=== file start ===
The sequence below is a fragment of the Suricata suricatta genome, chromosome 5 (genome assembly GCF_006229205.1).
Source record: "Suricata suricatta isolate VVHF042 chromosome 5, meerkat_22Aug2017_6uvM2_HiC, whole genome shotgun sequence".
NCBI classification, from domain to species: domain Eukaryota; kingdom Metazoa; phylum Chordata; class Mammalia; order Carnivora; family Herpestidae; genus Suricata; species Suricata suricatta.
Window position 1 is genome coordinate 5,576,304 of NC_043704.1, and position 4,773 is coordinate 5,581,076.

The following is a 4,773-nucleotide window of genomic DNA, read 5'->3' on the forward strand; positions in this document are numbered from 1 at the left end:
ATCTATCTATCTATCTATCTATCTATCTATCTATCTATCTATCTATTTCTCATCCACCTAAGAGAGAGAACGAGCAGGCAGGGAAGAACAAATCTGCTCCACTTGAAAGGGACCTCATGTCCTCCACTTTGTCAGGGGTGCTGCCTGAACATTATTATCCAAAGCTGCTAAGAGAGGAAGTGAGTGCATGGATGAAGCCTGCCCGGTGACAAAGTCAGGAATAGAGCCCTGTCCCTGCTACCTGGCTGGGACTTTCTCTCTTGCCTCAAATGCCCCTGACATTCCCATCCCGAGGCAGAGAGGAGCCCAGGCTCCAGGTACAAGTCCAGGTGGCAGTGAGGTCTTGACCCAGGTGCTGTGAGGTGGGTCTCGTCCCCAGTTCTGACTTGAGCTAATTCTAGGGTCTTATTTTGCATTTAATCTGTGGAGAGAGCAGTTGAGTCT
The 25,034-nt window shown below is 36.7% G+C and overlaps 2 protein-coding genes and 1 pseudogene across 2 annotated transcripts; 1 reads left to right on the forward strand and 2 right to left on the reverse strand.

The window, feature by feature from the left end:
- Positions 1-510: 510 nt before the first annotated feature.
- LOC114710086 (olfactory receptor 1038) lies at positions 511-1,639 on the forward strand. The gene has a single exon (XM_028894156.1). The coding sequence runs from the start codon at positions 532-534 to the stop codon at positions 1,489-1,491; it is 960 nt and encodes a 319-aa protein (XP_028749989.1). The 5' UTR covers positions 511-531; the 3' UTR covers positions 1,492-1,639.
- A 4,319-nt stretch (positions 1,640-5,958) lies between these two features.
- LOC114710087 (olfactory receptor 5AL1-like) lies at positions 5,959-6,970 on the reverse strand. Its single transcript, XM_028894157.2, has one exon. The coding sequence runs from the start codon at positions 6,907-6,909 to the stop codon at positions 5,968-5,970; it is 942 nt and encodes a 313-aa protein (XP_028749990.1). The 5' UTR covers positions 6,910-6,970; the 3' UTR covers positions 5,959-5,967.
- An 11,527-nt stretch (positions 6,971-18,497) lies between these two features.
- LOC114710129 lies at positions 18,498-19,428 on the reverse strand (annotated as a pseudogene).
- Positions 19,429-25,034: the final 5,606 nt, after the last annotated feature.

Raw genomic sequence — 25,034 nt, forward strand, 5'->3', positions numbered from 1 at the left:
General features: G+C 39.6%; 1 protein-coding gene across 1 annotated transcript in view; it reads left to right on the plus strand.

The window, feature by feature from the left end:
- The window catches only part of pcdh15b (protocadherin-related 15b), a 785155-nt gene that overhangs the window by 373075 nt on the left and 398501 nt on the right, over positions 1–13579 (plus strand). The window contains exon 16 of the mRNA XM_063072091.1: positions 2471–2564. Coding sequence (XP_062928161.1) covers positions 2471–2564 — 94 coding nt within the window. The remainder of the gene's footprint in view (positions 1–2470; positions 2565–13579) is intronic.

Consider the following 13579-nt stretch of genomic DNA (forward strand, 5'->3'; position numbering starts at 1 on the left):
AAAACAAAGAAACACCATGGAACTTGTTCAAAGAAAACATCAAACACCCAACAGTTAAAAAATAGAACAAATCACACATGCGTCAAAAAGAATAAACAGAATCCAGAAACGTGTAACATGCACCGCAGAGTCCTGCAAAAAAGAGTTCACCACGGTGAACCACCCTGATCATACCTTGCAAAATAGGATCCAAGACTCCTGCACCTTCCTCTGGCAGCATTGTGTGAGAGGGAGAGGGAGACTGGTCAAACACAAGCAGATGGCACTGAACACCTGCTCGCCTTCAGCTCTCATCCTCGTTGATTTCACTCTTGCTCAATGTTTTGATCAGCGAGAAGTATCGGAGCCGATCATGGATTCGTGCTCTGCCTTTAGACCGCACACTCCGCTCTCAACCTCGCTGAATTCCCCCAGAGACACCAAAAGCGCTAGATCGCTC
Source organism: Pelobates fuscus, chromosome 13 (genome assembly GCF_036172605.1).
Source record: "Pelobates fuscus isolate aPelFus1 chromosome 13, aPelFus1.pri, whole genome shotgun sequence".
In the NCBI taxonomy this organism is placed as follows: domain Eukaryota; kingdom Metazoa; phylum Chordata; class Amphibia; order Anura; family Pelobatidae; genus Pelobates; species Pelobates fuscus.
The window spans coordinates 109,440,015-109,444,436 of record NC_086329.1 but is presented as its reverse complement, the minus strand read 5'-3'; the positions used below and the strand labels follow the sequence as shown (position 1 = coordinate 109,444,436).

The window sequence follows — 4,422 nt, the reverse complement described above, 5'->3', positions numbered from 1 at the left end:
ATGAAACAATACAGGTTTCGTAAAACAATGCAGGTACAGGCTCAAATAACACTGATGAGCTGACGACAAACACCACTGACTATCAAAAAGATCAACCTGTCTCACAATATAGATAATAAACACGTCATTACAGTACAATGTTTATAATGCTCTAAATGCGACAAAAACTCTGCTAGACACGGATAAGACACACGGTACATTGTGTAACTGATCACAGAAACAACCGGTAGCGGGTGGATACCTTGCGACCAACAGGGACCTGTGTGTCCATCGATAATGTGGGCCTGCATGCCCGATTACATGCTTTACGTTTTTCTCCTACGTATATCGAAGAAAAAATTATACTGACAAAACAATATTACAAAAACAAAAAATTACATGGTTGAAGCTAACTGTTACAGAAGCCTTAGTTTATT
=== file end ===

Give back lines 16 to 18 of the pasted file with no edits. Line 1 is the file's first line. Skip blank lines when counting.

Raw genomic sequence — 25,034 nt, forward strand, 5'->3', positions numbered from 1 at the left:
General features: G+C 39.6%; 1 protein-coding gene across 1 annotated transcript in view; it reads left to right on the plus strand.

The window, feature by feature from the left end: